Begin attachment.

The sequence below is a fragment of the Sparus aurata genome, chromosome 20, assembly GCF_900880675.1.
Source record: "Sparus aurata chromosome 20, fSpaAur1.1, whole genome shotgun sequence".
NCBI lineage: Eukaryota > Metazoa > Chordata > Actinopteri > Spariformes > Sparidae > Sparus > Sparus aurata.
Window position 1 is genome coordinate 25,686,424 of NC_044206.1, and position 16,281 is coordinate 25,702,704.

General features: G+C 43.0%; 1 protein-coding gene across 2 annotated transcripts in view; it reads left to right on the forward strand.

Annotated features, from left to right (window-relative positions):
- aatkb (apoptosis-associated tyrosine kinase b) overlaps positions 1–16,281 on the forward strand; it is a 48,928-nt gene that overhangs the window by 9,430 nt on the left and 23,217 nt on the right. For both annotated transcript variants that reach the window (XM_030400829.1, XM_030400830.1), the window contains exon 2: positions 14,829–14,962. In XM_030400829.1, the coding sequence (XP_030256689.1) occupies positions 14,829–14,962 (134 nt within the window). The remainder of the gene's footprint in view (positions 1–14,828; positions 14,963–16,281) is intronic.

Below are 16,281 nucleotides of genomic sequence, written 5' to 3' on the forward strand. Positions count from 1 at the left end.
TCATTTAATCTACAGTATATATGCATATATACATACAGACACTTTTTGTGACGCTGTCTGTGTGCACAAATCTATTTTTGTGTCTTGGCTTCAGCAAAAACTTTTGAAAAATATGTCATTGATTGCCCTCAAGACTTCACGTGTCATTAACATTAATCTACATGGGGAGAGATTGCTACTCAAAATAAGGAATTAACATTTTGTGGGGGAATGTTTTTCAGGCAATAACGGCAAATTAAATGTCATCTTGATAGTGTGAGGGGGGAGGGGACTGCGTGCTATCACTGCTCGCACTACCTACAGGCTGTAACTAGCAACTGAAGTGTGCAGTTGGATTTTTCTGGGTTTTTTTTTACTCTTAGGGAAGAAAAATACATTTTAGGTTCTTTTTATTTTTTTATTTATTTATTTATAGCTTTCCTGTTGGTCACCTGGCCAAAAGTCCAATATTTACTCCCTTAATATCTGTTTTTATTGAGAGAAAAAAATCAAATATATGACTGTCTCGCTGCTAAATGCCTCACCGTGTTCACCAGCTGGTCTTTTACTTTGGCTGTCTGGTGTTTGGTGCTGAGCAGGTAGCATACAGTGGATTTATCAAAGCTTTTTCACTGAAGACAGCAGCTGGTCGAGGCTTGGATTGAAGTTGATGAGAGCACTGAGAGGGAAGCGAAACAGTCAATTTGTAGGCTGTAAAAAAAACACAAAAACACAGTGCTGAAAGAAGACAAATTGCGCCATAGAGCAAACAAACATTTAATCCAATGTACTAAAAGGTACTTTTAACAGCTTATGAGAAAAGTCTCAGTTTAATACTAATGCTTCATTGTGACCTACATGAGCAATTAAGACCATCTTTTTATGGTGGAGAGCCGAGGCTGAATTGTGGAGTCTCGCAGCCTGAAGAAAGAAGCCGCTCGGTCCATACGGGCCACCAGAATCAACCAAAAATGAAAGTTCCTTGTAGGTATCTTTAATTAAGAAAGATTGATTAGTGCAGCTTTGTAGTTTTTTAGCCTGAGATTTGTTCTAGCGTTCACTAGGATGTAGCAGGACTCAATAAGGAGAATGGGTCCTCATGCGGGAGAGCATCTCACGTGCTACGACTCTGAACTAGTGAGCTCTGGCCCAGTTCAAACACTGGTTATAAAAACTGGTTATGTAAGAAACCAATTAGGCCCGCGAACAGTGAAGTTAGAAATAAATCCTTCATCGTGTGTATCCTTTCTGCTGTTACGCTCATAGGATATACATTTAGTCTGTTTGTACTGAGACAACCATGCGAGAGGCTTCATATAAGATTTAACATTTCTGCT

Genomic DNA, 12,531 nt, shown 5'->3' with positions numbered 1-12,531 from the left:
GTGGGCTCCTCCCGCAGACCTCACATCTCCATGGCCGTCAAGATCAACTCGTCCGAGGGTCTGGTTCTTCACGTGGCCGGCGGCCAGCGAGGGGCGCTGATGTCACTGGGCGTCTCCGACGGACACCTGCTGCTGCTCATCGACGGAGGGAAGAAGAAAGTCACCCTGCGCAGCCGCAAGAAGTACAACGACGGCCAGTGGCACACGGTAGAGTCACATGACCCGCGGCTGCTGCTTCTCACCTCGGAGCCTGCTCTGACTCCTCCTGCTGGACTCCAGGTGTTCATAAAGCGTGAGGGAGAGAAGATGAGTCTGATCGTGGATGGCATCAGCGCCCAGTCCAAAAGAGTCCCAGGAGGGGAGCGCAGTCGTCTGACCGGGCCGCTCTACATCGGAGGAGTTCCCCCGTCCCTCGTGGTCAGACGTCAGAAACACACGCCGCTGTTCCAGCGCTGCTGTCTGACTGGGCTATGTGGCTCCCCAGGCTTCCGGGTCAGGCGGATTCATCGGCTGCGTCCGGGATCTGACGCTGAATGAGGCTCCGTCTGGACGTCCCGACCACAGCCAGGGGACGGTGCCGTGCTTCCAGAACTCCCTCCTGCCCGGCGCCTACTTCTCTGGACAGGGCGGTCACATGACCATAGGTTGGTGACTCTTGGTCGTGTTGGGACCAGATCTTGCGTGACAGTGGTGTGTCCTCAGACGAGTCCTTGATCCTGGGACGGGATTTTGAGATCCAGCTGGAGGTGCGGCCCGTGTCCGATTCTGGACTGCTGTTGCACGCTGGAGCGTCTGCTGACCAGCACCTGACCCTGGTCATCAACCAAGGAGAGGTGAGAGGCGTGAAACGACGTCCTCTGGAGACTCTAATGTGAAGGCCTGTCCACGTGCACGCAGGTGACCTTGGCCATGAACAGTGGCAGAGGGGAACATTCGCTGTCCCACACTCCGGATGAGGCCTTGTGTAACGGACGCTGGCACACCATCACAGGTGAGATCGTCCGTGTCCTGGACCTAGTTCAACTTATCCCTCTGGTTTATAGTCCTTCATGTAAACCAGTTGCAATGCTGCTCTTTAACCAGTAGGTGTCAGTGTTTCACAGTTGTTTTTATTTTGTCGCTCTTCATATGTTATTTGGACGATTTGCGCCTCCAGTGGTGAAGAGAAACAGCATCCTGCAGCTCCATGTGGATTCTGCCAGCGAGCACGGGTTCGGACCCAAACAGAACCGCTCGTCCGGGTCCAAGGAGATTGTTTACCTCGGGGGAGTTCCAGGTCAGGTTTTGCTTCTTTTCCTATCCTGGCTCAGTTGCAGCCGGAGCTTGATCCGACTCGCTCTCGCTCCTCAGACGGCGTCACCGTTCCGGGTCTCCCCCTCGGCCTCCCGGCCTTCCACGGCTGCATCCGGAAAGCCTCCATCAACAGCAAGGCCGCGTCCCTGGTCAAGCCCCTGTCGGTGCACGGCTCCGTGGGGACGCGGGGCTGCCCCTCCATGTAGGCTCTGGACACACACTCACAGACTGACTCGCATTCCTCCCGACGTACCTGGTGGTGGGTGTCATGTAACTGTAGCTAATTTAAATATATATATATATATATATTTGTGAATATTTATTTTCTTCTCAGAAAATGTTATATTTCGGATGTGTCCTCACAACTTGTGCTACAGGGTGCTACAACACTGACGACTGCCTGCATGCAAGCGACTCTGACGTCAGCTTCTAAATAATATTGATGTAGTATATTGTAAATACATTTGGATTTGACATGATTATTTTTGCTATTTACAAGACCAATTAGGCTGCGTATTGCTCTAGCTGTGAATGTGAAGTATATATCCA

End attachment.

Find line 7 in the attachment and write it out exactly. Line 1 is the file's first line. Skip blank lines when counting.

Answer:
- aatkb (apoptosis-associated tyrosine kinase b) overlaps positions 1–16,281 on the forward strand; it is a 48,928-nt gene that overhangs the window by 9,430 nt on the left and 23,217 nt on the right. For both annotated transcript variants that reach the window (XM_030400829.1, XM_030400830.1), the window contains exon 2: positions 14,829–14,962. In XM_030400829.1, the coding sequence (XP_030256689.1) occupies positions 14,829–14,962 (134 nt within the window). The remainder of the gene's footprint in view (positions 1–14,828; positions 14,963–16,281) is intronic.